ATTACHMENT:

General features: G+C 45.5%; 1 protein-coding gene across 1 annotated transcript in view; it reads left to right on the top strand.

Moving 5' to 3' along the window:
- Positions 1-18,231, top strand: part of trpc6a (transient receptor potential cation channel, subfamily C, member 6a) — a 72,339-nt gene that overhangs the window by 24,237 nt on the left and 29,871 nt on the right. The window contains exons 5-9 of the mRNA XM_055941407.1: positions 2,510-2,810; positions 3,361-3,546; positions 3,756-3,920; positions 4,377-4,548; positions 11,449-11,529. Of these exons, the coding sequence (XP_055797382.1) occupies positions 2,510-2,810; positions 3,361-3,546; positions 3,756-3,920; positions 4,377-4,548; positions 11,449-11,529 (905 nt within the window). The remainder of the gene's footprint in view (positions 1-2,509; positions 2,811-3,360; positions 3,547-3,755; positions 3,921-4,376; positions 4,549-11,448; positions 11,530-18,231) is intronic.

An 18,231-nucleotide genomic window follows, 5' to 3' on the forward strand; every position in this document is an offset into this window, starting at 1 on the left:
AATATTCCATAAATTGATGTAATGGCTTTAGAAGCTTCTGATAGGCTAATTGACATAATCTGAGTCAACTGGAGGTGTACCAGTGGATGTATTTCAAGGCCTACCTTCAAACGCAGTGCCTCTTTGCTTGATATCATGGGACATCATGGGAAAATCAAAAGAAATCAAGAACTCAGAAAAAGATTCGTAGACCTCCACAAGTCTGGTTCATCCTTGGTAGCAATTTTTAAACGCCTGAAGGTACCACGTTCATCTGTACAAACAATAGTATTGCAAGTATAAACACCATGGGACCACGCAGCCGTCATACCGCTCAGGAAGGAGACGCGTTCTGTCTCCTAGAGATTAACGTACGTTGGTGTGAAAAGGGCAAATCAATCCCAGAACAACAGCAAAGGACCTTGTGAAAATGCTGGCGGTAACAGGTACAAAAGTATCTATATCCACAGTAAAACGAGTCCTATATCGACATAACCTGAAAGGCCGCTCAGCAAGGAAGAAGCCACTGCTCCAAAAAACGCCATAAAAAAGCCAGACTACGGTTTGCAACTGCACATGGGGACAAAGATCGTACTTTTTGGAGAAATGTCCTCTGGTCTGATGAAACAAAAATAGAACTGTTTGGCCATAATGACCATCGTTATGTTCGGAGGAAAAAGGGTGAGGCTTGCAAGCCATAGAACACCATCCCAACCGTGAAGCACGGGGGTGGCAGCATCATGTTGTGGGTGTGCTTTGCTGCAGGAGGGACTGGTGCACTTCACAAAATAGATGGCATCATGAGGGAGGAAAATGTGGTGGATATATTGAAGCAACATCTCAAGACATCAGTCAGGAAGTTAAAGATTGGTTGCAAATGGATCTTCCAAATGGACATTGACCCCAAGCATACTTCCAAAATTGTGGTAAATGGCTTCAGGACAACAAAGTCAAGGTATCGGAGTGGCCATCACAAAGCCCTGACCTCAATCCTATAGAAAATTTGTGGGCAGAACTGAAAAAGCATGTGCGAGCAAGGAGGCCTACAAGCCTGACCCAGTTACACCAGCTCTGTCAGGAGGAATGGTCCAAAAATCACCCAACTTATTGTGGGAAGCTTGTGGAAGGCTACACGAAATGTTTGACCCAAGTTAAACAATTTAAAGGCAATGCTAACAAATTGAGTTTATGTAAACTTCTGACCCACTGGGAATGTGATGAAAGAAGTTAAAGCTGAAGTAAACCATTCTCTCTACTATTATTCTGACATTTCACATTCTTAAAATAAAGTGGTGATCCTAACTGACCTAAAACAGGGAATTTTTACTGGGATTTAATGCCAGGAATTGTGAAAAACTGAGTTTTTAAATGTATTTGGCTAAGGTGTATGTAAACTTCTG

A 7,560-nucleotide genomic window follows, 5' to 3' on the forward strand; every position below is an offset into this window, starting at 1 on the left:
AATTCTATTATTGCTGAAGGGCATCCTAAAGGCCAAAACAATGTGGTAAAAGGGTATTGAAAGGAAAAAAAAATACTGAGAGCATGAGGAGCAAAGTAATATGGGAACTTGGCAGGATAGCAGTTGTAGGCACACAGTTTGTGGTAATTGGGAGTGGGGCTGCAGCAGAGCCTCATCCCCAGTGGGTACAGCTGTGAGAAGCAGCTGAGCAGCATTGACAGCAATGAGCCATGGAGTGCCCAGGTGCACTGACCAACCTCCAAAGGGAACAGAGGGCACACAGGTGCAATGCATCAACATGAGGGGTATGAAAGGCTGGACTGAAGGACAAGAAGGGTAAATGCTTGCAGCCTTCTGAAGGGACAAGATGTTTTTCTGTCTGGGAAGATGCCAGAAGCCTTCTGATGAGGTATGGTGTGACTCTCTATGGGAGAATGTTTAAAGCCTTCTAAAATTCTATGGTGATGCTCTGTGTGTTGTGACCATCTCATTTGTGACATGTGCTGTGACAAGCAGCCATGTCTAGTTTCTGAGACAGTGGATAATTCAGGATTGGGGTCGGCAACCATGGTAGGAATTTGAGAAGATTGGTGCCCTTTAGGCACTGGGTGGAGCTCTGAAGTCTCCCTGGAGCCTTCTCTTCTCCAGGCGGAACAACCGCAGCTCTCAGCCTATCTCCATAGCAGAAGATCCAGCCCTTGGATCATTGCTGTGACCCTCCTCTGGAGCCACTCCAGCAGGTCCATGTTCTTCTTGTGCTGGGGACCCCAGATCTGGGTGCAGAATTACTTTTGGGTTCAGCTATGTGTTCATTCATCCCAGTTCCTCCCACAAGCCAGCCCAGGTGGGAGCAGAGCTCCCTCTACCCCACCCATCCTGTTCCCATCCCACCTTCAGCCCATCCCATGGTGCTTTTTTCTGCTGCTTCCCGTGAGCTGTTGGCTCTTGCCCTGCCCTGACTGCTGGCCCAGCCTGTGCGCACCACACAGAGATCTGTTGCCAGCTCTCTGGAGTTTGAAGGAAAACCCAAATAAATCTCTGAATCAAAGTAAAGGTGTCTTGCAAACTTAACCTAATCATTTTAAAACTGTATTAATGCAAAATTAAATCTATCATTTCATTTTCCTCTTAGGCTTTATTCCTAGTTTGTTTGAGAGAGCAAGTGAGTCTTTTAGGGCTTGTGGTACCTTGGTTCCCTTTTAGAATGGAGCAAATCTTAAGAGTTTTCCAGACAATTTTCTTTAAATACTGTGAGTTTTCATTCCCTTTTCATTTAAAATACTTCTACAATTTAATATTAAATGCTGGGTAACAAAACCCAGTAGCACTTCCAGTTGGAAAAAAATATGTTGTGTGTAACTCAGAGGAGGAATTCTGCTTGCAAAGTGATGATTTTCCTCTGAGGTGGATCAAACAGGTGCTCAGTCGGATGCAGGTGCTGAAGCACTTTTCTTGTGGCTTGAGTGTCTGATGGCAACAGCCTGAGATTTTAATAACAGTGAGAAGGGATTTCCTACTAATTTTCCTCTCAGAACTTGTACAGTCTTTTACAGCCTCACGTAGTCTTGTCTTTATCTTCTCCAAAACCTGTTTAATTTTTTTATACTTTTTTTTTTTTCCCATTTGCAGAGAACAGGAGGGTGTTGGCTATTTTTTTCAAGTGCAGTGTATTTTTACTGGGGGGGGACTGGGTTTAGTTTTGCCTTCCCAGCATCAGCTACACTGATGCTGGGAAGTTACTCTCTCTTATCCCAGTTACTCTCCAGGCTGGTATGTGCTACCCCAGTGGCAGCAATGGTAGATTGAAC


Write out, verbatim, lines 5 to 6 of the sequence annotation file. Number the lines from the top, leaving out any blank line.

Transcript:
AATATTCCATAAATTGATGTAATGGCTTTAGAAGCTTCTGATAGGCTAATTGACATAATCTGAGTCAACTGGAGGTGTACCAGTGGATGTATTTCAAGGCCTACCTTCAAACGCAGTGCCTCTTTGCTTGATATCATGGGACATCATGGGAAAATCAAAAGAAATCAAGAACTCAGAAAAAGATTCGTAGACCTCCACAAGTCTGGTTCATCCTTGGTAGCAATTTTTAAACGCCTGAAGGTACCACGTTCATCTGTACAAACAATAGTATTGCAAGTATAAACACCATGGGACCACGCAGCCGTCATACCGCTCAGGAAGGAGACGCGTTCTGTCTCCTAGAGATTAACGTACGTTGGTGTGAAAAGGGCAAATCAATCCCAGAACAACAGCAAAGGACCTTGTGAAAATGCTGGCGGTAACAGGTACAAAAGTATCTATATCCACAGTAAAACGAGTCCTATATCGACATAACCTGAAAGGCCGCTCAGCAAGGAAGAAGCCACTGCTCCAAAAAACGCCATAAAAAAGCCAGACTACGGTTTGCAACTGCACATGGGGACAAAGATCGTACTTTTTGGAGAAATGTCCTCTGGTCTGATGAAACAAAAATAGAACTGTTTGGCCATAATGACCATCGTTATGTTCGGAGGAAAAAGGGTGAGGCTTGCAAGCCATAGAACACCATCCCAACCGTGAAGCACGGGGGTGGCAGCATCATGTTGTGGGTGTGCTTTGCTGCAGGAGGGACTGGTGCACTTCACAAAATAGATGGCATCATGAGGGAGGAAAATGTGGTGGATATATTGAAGCAACATCTCAAGACATCAGTCAGGAAGTTAAAGATTGGTTGCAAATGGATCTTCCAAATGGACATTGACCCCAAGCATACTTCCAAAATTGTGGTAAATGGCTTCAGGACAACAAAGTCAAGGTATCGGAGTGGCCATCACAAAGCCCTGACCTCAATCCTATAGAAAATTTGTGGGCAGAACTGAAAAAGCATGTGCGAGCAAGGAGGCCTACAAGCCTGACCCAGTTACACCAGCTCTGTCAGGAGGAATGGTCCAAAAATCACCCAACTTATTGTGGGAAGCTTGTGGAAGGCTACACGAAATGTTTGACCCAAGTTAAACAATTTAAAGGCAATGCTAACAAATTGAGTTTATGTAAACTTCTGACCCACTGGGAATGTGATGAAAGAAGTTAAAGCTGAAGTAAACCATTCTCTCTACTATTATTCTGACATTTCACATTCTTAAAATAAAGTGGTGATCCTAACTGACCTAAAACAGGGAATTTTTACTGGGATTTAATGCCAGGAATTGTGAAAAACTGAGTTTTTAAATGTATTTGGCTAAGGTGTATGTAAACTTCTG

A 7,560-nucleotide genomic window follows, 5' to 3' on the forward strand; every position below is an offset into this window, starting at 1 on the left: